I made pineapple vinegar by just putting all of the fibrous and hard to eat parts of the fruit in water with some sugar. It did ferment and make vinegar, in that it's sour and pretty acidic (pH is between 3 and 4, in my testing), but it's a bit harsh and not very subtle in flavor.

How can I age or rest or store this vinegar to get something pleasant for eating or cooking?

  • Have you tried diluting it a bit?
    – GdD
    Commented May 20, 2022 at 12:03
  • No. It doesn't taste too strong or acidic, just not....good. I think diluting it would make it weaker and still not good. But maybe that's not right. Commented May 20, 2022 at 12:10
  • I see what you mean. I've never intentionally made vinegar so I don't think I can help on this one.
    – GdD
    Commented May 20, 2022 at 13:15
  • I think that the presence of bacteria could be bad for the flavor. Commented May 20, 2022 at 19:09
  • I once made wine vinegar and when I smelled it, it had the odor of nail polish remover. I tossed it out thinking it was bad but then learned that was normal and would go away after a while. You might just want to give it some time to mellow.
    – JimmyJames
    Commented May 20, 2022 at 20:29

2 Answers 2


As Unlisted said, real balsamic is indeed matured in elaborate ways, using storage in wood. But most of the cheaper stuff you can buy is not made that way.

When you buy a very tasty fruity vinegar, it is usually just a mixture of actual vinegar and fruit syrup. Sometimes also fruit juice, if you want to keep more of the sour taste. This is very easy to achieve - just get some fruit syrup or juice, maybe adding some other sweetener like beet syrup, and add some to the vinegar. Work on some minimal test batches first, and start with very low concentrations, until you know your preferred mixture - you don't want to make it too sweet all at once.

If you want to try aging, you don't have to buy an actual barrel. Even in industry, it is common practice to use wood chips inside of nonreactive vessels - and you can dose the chips for any batch size. Just make sure you get untreated wood.

An alternative way to infuse taste, combining both of the above, is to take ripe fruit, cover it in vinegar, and let it stay for a couple of weeks. The vinegar will take on the taste.

  • Wood chips! That makes a lot of sense and I have them in huge quantity too. I would think only oak or another hardwood, because pine would be resinous and probably toxic? Commented May 20, 2022 at 15:41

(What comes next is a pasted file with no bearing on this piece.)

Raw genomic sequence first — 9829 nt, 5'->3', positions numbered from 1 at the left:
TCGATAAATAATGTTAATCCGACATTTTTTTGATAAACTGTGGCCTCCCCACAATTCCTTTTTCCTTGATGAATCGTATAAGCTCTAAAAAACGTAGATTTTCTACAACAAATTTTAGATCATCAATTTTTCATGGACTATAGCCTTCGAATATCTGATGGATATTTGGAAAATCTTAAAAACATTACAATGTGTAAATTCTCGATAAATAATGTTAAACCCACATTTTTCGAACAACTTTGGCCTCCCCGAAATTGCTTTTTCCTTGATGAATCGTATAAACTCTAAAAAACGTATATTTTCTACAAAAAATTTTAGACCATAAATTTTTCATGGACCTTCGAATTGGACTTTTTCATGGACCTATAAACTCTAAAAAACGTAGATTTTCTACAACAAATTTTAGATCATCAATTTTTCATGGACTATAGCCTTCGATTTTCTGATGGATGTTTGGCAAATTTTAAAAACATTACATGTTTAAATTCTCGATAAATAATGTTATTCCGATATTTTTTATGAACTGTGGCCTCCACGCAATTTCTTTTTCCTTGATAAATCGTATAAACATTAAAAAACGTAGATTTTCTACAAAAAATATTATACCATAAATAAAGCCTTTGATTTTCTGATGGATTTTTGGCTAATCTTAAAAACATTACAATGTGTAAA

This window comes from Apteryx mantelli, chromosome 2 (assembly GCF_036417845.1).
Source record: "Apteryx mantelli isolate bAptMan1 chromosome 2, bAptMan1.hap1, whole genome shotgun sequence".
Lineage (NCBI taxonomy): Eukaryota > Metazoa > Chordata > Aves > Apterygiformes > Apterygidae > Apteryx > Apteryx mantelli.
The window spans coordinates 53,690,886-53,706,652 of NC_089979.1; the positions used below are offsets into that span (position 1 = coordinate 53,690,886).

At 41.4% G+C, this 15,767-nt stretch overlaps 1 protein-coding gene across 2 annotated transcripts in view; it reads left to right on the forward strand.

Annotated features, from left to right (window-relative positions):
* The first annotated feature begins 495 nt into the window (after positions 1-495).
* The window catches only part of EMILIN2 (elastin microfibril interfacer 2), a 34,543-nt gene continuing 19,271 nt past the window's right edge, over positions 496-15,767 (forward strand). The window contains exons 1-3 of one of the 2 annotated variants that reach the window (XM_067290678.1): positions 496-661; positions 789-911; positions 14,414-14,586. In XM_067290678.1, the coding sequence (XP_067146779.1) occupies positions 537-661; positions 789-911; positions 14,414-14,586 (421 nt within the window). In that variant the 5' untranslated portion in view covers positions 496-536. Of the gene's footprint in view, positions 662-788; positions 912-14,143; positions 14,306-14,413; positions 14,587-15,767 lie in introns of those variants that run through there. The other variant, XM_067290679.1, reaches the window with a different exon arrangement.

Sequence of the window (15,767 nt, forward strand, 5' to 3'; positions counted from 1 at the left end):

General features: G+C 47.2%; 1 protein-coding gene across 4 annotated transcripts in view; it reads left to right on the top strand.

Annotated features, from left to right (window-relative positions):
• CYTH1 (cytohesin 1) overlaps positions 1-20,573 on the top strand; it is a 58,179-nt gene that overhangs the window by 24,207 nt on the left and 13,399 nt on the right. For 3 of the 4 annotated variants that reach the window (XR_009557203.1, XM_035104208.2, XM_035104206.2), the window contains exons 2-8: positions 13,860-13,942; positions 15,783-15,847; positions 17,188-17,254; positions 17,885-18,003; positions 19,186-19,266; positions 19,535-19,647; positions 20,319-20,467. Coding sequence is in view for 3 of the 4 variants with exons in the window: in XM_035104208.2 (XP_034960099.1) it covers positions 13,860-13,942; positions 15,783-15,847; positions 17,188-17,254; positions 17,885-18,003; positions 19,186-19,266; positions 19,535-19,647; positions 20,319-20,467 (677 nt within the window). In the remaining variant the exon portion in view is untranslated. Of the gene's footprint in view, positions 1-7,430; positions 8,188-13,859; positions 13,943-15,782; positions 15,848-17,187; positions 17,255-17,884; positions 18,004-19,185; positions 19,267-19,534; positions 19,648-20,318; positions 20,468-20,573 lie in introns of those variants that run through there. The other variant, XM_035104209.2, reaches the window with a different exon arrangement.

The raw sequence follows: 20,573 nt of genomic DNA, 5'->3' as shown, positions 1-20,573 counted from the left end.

• Also, syrup. I should have known. I always think there's some clever trick involved, when it really just comes down to sugar. Commented May 20, 2022 at 15:43
  • @JoshuaFrank This is a very good point you are making! I haven't aged anything myself, but apparently, both the type of wood and the pretreatment is important: homebrew.stackexchange.com/questions/17730/…. Also, "toxic" is a relative term, retsina is aged with pine (or maybe some other confier).
    – rumtscho
    Commented May 20, 2022 at 16:19
  • And for the syrup, it is certainly better to add some kind of full-bodied flavor (such as home cooked syrup from different kinds of fruit or flower) than just straight sugar. But yes, a pinch of sugar can make a lot of things taste much better. And at last, if nothing works, you might consider trying making vinegar with a different fruit - raw pineapple attacks human tissue. I have no idea if its enzymes survive the vinegar making, but if they do, that may be part of the "harshness". I'm not saying it won't work, it is certainly worth experimenting, just don't give up if it doesn't work now.
    – rumtscho
    Commented May 20, 2022 at 16:26
  • There's a trick I've seen people doing for aging, which is to use an ultrasonic cleaner to agitate bottles of whisky to 'speed up' aging. If you have one around, it might speed things up. Commented May 21, 2022 at 0:45

Even 'fish & chip' malt vinegar is matured in wood for a week [some cheap ones only a day].

Balsamic is nurtured like a fine sherry for years through successive wooden barrels, each barrel being fed successively from younger batches, never being entirely emptied.
This would feel a tad excessive for a simple experiment & limited quantity.

Wine will mature further in the bottle, but spirits won't.
By extrapolation…
I'd take the chance that without access to a maturing barrel [again excessive for a one off test] then you could just try keeping it in the bottle for a week, or a month.
It shouldn't go 'off', it's vinegar.

  • As I understand it, most "malt vinegar" in UK fish & chip shops is actually "non-brewed condiment" rather than actual vinegar (even when it's not supposed to be). I don't know how they mellow it, but aging in wood is probably not involved.
    – R.M.
    Commented May 21, 2022 at 2:42
  • I meant traditional fish & chip vinegar - the link is to Sarson's.
    – Tetsujin
    Commented May 21, 2022 at 7:49

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